Top Ten

September 17, 2015

Mitacs invests $2.19 M in seven universities for water treatment research

Mitacs has announced that it will invest $2.19 M to fund the development of new processes in water treatment to support resource recovery. The project will be undertaken by the London, Ontario-based Trojan Technologies in partnership with researchers from McMaster University, University of Alberta, University of Regina, University of Toronto, University of Waterloo, University of Windsor, and Western University. The project will be supported through 140 Mitacs Accelerate internships over three years. The internships are intended to provide paid opportunities for graduate students and postdoctoral fellows to bring their specialized expertise to business-related research challenges. Mitacs

Trent launches School of the Environment

Trent University has launched a new School of the Environment, uniting more than 20 programs and research centres under one roof. The school brings together undergraduate degree programs from across the arts and sciences, including Environmental and Resource Science, Geography, and Indigenous Environmental Studies, with graduate programs in Environmental and Life Sciences and in Sustainability Studies. On the research centre front, the new school has connections with the Trent Experimental Farm and the Institute of Watershed Sciences, among others. “The Trent School of the Environment confirms [our] commitment to both excellence in environmental education and to environmental research that is recognized around the world,” said School Director Stephen Bocking. Trent

TWU opens new Richmond campus this week

Trinity Western University is celebrating the opening of its new Richmond campus this week. The campus, approved by the city in 2008, is home to the university’s MA and BA in Leadership, programs formerly hosted at the Richmond Cultural Centre and the Richmond Olympic Oval. Starting in 2016, TWU Richmond will host the university’s MBA program as well. “While TWU Richmond will deliver all of the benefits of our Langley-based programs, we’ve tailored our programming to meet the needs of the citizens of Richmond and have a lasting impact in the city,” said TWU President Bob Kuhn. TWU

uRegina, Cumberland sign MOU with Town of Nipawin

The University of Regina and Cumberland College have signed an MOU with Nipawin, Saskatchewan and the surrounding area to offer more PSE and research opportunities. The MOU was signed by uRegina President Vianne Timmons, Cumberland President Tom Weegar, and Nipawin Mayor David Trann at a ceremony in Nipawin on Monday. The agreement will help Cumberland expand on the number of undergraduate opportunities it already offers in partnership with uRegina, including uRegina’s BEd program as well as classes in arts, science, social work, and professional certificates. uRegina | Cumberland | Nipawin Journal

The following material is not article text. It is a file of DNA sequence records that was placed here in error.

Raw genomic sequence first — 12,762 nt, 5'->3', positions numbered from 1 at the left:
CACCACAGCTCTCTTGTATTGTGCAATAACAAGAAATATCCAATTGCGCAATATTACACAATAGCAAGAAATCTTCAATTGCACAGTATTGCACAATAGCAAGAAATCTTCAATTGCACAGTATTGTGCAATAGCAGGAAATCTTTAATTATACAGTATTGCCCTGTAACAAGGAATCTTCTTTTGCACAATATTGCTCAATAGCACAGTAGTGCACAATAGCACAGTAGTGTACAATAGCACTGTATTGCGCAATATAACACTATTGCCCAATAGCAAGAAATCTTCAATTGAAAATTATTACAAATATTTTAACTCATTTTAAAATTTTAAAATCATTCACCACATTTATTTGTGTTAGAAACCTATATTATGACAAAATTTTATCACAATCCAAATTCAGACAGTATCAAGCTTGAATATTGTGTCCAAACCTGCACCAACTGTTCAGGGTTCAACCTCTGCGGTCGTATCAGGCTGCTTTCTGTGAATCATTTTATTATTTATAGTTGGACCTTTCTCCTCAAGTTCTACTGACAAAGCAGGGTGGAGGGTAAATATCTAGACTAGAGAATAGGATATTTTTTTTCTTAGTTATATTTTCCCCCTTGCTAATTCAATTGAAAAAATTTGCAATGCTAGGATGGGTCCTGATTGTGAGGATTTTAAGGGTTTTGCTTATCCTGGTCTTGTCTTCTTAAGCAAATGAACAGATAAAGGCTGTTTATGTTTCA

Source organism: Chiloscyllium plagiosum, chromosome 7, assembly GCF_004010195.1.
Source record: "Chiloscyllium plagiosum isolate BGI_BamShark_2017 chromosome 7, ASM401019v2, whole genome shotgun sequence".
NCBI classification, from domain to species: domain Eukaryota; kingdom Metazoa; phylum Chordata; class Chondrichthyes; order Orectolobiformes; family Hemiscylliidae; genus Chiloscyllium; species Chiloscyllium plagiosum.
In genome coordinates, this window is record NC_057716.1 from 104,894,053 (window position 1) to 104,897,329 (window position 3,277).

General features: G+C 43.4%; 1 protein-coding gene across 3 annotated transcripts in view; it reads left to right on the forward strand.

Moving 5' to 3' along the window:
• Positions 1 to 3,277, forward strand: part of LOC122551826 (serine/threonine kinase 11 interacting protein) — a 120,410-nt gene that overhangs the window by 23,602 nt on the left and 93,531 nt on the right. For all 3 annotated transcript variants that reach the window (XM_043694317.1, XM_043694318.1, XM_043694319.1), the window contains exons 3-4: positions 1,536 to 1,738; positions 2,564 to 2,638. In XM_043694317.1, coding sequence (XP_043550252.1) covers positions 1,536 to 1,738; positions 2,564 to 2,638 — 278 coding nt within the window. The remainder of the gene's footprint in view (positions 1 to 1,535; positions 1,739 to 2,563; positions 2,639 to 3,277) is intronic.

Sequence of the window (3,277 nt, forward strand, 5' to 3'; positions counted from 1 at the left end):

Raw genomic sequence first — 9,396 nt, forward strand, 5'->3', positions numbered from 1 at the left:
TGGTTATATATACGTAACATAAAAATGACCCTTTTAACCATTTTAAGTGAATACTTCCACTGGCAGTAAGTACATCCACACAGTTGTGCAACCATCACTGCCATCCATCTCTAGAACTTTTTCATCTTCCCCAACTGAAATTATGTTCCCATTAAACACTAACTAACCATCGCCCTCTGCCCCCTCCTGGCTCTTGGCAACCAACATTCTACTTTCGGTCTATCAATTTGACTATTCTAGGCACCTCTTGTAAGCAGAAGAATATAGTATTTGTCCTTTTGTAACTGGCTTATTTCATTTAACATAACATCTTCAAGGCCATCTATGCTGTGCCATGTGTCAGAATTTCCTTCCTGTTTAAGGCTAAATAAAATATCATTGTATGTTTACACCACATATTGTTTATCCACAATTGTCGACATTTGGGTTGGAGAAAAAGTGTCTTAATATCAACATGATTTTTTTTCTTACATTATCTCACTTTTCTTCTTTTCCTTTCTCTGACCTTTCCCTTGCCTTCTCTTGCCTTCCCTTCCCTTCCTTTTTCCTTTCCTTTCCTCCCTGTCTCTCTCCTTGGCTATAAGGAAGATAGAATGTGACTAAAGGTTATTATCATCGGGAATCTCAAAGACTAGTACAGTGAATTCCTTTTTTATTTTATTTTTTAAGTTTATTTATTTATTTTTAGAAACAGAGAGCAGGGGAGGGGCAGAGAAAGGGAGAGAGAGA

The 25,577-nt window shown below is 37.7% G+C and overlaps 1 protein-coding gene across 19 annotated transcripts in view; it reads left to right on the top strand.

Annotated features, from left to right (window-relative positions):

MB creates online database for prior learning recognition

Manitoba has announced the creation of a searchable online database that will “ensure course credits and work experience are recognized consistently.” Expected to be operational by spring 2016, the portal will list transfer agreements between the seven partnering institutions, with others added over time. “Students need and value access to flexible and affordable postsecondary education options. This new transfer credit portal will enhance opportunities for students and provides the necessary supports within the system,” said BrandonU President Gervan Fearon. The province is also funding a new student advocate service, which will offer confidential advice to students concerning transfer credit. MB | Brandon Sun

UQO unveils new logo, school colours

The Université du Québec en Outaouais has announced that it has adopted a new logo and colours as part of the school’s rebranding campaign. The redesign was undertaken by employees of the school and presented to the university community in a ceremony yesterday. The logo features the letters “UQO” in blue in a style that officials described as more contemporary and sleek than its predecessor. The school added that it was pleased to have the new logo ready in advance of the school’s 35th anniversary in 2016. The new logo will be featured prominently on the school’s website, which officials said will be overhauled to offer prospective students a better user experience and more direct access to relevant information. UQO